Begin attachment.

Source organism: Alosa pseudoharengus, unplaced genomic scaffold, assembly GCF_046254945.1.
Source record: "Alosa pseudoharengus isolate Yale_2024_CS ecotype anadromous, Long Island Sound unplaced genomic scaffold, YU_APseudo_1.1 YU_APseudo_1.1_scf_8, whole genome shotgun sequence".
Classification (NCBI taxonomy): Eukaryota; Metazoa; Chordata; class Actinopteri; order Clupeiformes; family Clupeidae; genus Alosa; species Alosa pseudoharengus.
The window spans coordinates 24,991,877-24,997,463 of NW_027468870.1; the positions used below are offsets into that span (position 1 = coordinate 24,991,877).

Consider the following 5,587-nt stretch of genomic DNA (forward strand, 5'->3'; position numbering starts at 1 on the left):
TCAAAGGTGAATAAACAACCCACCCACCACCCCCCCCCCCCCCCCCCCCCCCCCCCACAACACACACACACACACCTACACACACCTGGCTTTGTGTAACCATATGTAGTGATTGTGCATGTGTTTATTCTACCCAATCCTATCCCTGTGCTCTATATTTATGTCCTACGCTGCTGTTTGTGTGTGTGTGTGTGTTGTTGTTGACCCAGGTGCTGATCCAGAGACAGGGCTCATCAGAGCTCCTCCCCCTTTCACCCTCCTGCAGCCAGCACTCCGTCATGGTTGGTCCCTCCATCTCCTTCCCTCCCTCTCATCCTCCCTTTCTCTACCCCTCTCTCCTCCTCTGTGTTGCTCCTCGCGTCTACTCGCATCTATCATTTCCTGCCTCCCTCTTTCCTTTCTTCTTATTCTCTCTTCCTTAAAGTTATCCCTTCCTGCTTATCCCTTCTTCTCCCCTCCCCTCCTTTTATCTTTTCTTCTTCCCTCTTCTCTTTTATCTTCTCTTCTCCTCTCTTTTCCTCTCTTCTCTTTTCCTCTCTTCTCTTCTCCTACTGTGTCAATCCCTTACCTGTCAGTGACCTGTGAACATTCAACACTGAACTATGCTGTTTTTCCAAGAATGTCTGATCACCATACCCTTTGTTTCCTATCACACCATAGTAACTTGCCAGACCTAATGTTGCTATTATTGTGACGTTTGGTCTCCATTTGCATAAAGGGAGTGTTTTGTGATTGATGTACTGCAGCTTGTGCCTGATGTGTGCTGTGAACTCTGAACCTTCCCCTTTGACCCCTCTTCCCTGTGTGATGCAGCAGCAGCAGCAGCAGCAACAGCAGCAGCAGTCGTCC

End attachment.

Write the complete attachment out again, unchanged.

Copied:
Source organism: Alosa pseudoharengus, unplaced genomic scaffold, assembly GCF_046254945.1.
Source record: "Alosa pseudoharengus isolate Yale_2024_CS ecotype anadromous, Long Island Sound unplaced genomic scaffold, YU_APseudo_1.1 YU_APseudo_1.1_scf_8, whole genome shotgun sequence".
Classification (NCBI taxonomy): Eukaryota; Metazoa; Chordata; class Actinopteri; order Clupeiformes; family Clupeidae; genus Alosa; species Alosa pseudoharengus.
The window spans coordinates 24,991,877-24,997,463 of NW_027468870.1; the positions used below are offsets into that span (position 1 = coordinate 24,991,877).

Consider the following 5,587-nt stretch of genomic DNA (forward strand, 5'->3'; position numbering starts at 1 on the left):
TCAAAGGTGAATAAACAACCCACCCACCACCCCCCCCCCCCCCCCCCCCCCCCCCCACAACACACACACACACACCTACACACACCTGGCTTTGTGTAACCATATGTAGTGATTGTGCATGTGTTTATTCTACCCAATCCTATCCCTGTGCTCTATATTTATGTCCTACGCTGCTGTTTGTGTGTGTGTGTGTGTTGTTGTTGACCCAGGTGCTGATCCAGAGACAGGGCTCATCAGAGCTCCTCCCCCTTTCACCCTCCTGCAGCCAGCACTCCGTCATGGTTGGTCCCTCCATCTCCTTCCCTCCCTCTCATCCTCCCTTTCTCTACCCCTCTCTCCTCCTCTGTGTTGCTCCTCGCGTCTACTCGCATCTATCATTTCCTGCCTCCCTCTTTCCTTTCTTCTTATTCTCTCTTCCTTAAAGTTATCCCTTCCTGCTTATCCCTTCTTCTCCCCTCCCCTCCTTTTATCTTTTCTTCTTCCCTCTTCTCTTTTATCTTCTCTTCTCCTCTCTTTTCCTCTCTTCTCTTTTCCTCTCTTCTCTTCTCCTACTGTGTCAATCCCTTACCTGTCAGTGACCTGTGAACATTCAACACTGAACTATGCTGTTTTTCCAAGAATGTCTGATCACCATACCCTTTGTTTCCTATCACACCATAGTAACTTGCCAGACCTAATGTTGCTATTATTGTGACGTTTGGTCTCCATTTGCATAAAGGGAGTGTTTTGTGATTGATGTACTGCAGCTTGTGCCTGATGTGTGCTGTGAACTCTGAACCTTCCCCTTTGACCCCTCTTCCCTGTGTGATGCAGCAGCAGCAGCAGCAGCAACAGCAGCAGCAGTCGTCC